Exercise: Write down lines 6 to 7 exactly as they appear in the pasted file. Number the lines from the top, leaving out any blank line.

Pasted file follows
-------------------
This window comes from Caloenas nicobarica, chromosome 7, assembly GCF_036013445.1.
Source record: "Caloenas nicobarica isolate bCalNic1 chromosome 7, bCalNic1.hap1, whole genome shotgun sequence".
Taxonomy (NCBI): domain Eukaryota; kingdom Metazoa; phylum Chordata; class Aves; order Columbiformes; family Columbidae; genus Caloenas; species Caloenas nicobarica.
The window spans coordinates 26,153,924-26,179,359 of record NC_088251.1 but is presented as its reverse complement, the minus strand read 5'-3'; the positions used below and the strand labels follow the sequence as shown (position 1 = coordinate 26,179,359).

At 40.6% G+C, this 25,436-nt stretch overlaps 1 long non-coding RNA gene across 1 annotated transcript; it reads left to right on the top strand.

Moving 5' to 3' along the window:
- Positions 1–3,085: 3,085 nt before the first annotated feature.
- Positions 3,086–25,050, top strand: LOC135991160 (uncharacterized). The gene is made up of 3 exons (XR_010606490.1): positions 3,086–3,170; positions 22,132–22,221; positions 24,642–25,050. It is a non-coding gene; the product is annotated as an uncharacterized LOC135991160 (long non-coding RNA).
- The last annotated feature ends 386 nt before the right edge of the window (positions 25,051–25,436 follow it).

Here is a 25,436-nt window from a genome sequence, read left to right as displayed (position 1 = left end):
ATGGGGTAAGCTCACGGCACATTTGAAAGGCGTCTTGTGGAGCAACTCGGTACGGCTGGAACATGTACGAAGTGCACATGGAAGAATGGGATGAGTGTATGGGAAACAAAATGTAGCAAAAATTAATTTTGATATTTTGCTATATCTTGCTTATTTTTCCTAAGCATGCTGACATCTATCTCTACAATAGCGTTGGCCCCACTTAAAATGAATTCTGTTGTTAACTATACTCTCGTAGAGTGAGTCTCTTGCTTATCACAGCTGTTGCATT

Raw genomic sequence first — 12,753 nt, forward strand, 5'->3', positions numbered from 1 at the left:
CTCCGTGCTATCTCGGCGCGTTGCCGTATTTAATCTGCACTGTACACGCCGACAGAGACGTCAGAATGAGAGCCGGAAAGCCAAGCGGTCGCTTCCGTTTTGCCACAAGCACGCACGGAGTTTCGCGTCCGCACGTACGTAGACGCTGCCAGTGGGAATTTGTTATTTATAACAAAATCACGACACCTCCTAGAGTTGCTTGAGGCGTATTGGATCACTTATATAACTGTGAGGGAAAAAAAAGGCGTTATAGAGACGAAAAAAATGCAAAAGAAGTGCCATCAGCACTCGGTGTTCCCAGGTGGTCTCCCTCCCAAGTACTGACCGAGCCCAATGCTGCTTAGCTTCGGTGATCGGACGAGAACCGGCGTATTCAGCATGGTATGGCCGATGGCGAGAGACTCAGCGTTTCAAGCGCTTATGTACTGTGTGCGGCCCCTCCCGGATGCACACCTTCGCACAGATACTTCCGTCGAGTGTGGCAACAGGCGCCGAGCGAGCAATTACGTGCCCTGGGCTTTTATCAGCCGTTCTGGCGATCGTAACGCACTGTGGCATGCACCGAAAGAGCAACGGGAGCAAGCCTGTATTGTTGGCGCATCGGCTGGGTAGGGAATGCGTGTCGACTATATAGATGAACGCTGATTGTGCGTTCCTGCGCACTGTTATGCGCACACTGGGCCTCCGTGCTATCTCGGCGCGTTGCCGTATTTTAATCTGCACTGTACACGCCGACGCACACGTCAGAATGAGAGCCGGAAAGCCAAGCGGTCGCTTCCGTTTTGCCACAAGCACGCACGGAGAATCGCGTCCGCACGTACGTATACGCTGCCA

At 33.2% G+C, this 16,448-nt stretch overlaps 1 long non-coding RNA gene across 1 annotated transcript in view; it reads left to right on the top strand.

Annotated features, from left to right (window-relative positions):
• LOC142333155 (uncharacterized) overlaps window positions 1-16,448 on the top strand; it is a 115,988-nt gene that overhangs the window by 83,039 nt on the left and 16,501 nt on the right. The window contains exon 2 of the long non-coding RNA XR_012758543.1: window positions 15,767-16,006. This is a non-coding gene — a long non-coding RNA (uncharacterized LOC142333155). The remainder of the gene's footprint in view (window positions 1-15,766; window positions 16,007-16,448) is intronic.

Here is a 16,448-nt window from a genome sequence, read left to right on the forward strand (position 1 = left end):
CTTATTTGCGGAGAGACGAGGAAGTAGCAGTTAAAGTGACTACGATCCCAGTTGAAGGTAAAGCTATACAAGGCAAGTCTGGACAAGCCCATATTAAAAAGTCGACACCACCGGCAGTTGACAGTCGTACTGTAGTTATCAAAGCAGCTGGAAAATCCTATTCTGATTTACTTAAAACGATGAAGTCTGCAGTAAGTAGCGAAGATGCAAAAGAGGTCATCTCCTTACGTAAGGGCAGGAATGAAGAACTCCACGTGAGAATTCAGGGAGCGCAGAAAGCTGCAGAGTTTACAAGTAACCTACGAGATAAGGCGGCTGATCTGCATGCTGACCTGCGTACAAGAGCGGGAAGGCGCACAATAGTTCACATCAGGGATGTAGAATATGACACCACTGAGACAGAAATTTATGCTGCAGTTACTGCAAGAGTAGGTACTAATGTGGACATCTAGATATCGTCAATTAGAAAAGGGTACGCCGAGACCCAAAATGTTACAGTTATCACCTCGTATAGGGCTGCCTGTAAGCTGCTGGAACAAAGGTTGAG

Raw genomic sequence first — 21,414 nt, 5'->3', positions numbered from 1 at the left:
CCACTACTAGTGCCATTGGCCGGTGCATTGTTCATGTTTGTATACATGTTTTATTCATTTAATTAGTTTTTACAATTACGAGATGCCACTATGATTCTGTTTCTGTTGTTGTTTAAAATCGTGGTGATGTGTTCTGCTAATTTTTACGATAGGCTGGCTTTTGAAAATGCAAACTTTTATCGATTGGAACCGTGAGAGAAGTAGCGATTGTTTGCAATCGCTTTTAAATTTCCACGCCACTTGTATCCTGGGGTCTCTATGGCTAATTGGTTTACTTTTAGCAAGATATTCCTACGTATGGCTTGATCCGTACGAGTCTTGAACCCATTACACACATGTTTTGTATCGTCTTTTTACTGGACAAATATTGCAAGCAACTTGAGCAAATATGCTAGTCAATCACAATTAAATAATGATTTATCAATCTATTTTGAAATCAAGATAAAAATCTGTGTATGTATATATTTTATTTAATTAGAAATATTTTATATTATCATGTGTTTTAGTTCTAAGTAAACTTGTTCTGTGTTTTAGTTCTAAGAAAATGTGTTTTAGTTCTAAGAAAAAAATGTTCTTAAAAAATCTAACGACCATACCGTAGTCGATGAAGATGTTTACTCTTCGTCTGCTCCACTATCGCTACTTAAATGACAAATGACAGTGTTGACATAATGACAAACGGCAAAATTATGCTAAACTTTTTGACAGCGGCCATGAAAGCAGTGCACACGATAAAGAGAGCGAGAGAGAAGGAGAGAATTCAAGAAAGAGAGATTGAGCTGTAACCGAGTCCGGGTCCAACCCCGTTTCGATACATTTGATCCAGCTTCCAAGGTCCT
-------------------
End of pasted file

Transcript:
Moving 5' to 3' along the window:
- Positions 1–3,085: 3,085 nt before the first annotated feature.